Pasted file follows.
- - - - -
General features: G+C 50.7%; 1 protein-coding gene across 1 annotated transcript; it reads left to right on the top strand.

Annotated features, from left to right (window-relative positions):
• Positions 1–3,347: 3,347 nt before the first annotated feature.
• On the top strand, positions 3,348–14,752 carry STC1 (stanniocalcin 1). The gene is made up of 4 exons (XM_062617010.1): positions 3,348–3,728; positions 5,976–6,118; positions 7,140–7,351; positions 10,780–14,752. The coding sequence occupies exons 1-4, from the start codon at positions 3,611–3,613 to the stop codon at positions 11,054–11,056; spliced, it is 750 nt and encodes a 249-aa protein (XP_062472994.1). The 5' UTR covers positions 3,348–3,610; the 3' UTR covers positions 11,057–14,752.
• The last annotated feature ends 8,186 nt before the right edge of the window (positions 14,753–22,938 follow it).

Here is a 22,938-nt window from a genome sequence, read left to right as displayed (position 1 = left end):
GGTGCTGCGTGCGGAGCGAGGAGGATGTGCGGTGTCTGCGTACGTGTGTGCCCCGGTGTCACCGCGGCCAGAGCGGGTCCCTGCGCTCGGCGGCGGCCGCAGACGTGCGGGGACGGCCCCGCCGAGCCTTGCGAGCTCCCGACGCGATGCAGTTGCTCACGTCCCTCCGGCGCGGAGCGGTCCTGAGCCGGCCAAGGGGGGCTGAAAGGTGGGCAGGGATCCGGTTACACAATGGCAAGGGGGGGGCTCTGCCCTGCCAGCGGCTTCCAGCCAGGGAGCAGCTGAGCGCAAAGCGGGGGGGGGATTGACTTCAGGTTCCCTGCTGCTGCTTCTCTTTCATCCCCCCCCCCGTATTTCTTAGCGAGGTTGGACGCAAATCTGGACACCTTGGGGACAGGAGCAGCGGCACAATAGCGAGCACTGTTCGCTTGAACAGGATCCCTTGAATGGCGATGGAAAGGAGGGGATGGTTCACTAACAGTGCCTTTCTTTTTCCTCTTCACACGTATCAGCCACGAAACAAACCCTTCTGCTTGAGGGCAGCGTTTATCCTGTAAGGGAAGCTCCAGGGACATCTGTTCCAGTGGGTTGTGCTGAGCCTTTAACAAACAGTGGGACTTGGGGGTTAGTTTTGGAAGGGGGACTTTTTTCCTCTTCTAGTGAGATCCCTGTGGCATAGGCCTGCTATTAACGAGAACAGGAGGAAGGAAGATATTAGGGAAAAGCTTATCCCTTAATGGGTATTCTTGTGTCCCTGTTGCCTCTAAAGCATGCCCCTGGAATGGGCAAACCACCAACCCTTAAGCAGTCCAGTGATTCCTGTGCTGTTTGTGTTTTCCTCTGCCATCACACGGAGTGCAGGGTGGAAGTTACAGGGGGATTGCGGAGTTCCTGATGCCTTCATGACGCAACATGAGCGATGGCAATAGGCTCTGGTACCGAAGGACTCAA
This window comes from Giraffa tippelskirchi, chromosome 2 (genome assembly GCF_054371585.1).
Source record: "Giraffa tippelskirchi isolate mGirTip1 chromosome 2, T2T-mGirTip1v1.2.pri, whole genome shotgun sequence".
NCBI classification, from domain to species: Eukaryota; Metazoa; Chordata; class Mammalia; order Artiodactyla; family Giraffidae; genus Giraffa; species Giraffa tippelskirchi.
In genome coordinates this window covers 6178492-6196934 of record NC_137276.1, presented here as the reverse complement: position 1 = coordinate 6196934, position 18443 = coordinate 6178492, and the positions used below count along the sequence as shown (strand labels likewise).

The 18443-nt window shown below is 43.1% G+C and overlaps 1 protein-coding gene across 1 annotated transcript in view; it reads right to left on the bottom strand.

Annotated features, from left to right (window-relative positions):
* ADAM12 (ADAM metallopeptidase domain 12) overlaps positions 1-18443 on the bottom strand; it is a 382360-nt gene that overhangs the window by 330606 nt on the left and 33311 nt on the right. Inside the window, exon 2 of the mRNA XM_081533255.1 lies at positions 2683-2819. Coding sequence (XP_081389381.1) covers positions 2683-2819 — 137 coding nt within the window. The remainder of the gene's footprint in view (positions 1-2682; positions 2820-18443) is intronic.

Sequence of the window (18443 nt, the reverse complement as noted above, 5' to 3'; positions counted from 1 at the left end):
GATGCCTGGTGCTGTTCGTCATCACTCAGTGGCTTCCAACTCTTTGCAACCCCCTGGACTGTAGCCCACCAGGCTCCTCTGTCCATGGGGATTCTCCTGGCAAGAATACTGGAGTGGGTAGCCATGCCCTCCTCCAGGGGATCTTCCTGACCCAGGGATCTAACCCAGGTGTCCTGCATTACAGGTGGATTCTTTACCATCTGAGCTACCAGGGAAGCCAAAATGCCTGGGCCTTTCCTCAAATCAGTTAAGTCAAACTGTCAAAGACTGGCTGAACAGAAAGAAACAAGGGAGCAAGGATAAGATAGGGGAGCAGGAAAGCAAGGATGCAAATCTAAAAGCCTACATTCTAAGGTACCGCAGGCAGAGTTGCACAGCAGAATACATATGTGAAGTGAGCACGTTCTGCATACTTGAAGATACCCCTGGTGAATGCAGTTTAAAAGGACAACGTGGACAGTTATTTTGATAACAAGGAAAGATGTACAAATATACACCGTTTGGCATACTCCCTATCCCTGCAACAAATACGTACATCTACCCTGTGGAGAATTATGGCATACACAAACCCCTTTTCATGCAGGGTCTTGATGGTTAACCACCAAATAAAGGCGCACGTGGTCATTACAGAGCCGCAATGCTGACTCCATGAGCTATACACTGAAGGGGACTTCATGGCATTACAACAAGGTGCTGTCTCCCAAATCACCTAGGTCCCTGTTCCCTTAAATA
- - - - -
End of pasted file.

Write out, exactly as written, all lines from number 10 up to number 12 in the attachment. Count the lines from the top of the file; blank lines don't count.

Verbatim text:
NCBI classification, from domain to species: Eukaryota; Metazoa; Chordata; class Mammalia; order Artiodactyla; family Giraffidae; genus Giraffa; species Giraffa tippelskirchi.
In genome coordinates this window covers 6178492-6196934 of record NC_137276.1, presented here as the reverse complement: position 1 = coordinate 6196934, position 18443 = coordinate 6178492, and the positions used below count along the sequence as shown (strand labels likewise).

The 18443-nt window shown below is 43.1% G+C and overlaps 1 protein-coding gene across 1 annotated transcript in view; it reads right to left on the bottom strand.